Getting to Know All About You…Twitter

8 Mar

SPOILER ALERT: For those who already love and use Twitter regularly, this post may seem like a no-brainer…but for those other non-Twitterers or newbies, read on.

Before joining APOC, I had been avoiding the Twitter bandwagon like the plague.

Why?

It seemed annoying. Unnecessary. Too much volume. I rarely use status updates on Facebook…so what reason would I possibly have to provide constant updates to followers about the fact that I’m sitting at a coffee shop or am going to yoga class or picking up groceries? Wouldn’t my tweets get lost in the heavy stream of traffic? Who pays attention, or even further, who cares? What is the point of another social networking site when I can find out all I need from Facebook?  Following and followers and lists, oh my!  The cartoon below says it all:

Slowly but surely, as I’m learning the fundamentals of Twitter, I am changing my ways.

Why?

Because Twitter is all about discussing topics in a public forum.

As opposed to picking and choosing with whom you interact, who and what you see, and who can see you, Twitter provides an opportunity to spread news and ideas in a less private setting.  But less private does not mean less personalized.  As discussed in this recent New York Times article, Twitter allows users to create custom news feeds targeted to their interests, as well as tap into daily hot button topics.  In essence, Twitter is a constant revolving door of information that captures the cultural, political and social zeitgeists in 140 characters or less.  Here are my top three reasons why Twitter is now inherently crucial for social media:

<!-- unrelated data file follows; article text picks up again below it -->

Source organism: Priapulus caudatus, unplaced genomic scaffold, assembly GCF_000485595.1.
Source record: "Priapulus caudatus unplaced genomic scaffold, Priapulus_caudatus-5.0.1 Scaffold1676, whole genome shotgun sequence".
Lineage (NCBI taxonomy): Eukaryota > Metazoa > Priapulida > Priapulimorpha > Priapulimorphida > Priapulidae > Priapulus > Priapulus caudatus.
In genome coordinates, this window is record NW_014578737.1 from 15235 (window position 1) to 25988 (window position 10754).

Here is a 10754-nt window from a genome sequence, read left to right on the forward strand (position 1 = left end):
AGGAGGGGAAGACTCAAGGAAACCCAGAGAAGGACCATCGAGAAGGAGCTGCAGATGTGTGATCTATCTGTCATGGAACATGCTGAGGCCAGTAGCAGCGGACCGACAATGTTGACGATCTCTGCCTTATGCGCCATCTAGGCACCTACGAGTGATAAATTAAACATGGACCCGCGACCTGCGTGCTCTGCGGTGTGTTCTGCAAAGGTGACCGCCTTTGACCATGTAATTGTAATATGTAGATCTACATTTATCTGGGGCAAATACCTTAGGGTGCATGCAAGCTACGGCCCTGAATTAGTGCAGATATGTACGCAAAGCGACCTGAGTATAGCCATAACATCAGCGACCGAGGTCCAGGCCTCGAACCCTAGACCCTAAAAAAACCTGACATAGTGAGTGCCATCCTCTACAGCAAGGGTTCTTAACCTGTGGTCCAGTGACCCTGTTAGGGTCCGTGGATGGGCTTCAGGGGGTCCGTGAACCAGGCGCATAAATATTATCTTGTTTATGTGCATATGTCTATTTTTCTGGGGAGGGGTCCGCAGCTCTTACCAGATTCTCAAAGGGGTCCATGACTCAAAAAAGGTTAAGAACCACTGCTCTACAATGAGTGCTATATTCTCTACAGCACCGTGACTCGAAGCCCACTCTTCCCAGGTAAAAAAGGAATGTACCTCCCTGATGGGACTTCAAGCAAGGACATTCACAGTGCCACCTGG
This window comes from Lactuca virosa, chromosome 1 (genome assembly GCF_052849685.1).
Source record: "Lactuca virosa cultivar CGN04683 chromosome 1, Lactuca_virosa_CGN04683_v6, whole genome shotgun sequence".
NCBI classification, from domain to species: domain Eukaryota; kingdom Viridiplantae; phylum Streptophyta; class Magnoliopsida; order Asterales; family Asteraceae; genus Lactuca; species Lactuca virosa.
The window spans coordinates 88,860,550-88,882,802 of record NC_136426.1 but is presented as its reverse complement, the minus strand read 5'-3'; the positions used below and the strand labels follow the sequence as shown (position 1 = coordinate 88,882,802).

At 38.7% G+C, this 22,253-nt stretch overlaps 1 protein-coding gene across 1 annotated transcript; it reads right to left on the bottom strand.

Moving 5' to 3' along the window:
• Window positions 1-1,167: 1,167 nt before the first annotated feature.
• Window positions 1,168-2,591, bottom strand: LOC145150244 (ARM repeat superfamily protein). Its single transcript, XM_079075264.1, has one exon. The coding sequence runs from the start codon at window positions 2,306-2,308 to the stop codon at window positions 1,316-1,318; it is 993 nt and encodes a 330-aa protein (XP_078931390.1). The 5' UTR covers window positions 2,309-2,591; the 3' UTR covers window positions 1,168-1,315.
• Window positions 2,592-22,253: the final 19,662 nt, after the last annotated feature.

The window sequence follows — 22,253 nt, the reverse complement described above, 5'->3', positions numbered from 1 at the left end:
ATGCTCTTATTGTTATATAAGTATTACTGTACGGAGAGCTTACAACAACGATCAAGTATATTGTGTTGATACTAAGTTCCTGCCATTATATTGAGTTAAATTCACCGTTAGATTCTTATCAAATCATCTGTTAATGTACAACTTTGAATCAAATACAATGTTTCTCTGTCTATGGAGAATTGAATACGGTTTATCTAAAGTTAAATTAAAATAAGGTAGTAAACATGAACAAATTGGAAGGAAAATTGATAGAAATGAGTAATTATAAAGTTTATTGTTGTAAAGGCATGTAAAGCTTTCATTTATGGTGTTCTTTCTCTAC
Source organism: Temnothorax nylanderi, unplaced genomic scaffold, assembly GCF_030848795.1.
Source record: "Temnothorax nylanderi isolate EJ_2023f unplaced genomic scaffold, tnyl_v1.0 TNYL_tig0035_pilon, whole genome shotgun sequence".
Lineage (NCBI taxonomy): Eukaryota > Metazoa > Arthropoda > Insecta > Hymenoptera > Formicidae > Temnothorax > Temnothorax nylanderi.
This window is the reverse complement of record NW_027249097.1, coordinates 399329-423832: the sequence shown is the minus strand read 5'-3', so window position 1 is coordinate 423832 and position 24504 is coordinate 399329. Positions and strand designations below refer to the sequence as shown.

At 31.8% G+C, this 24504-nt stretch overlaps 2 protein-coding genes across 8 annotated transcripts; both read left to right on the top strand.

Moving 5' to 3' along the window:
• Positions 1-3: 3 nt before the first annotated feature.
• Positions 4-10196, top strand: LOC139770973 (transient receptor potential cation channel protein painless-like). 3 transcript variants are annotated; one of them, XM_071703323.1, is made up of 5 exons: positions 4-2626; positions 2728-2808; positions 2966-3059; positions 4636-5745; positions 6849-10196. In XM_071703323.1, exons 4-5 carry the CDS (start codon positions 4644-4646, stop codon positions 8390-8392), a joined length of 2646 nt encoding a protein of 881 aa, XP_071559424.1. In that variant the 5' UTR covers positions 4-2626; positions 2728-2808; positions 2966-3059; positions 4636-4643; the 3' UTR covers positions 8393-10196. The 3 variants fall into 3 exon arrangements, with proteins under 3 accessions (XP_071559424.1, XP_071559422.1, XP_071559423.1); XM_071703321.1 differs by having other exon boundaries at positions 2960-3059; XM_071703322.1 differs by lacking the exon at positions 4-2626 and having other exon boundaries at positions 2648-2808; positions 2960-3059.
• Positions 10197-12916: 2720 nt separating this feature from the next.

Twitter for Customer Service:

Twitter is a fabulous tool for engaging customers in real time, alerting followers about new products and services, and truly allowing customers to have a dialogue with a brand or company.  For example, I was recently exploring The Home Depot Twitter page.  I have recently moved and needed to go to Home Depot for the usual random things that one needs from Home Depot.  The Twitter feed was fascinating – customers were tweeting that they couldn’t find certain products, and a Home Depot representative @replied to them, asking what store they were in and saying they could help guide them in the right direction.  When someone posted about a negative experience, the reps asked what they could do to make the experience better.  When someone posted about a positive experience, the reps thanked them.  The entire feed represented a public dialogue between Home Depot and customers.  Free to access, free to view, free to converse.  Companies would be remiss not to take advantage of this service to build, maintain and engage with a loyal customer base.

Twitter for Engaging Public Conversations

Just last week I received the following email from one.org, that I wanted to reprint in full:

______________________________________________________________________

Dear Julie,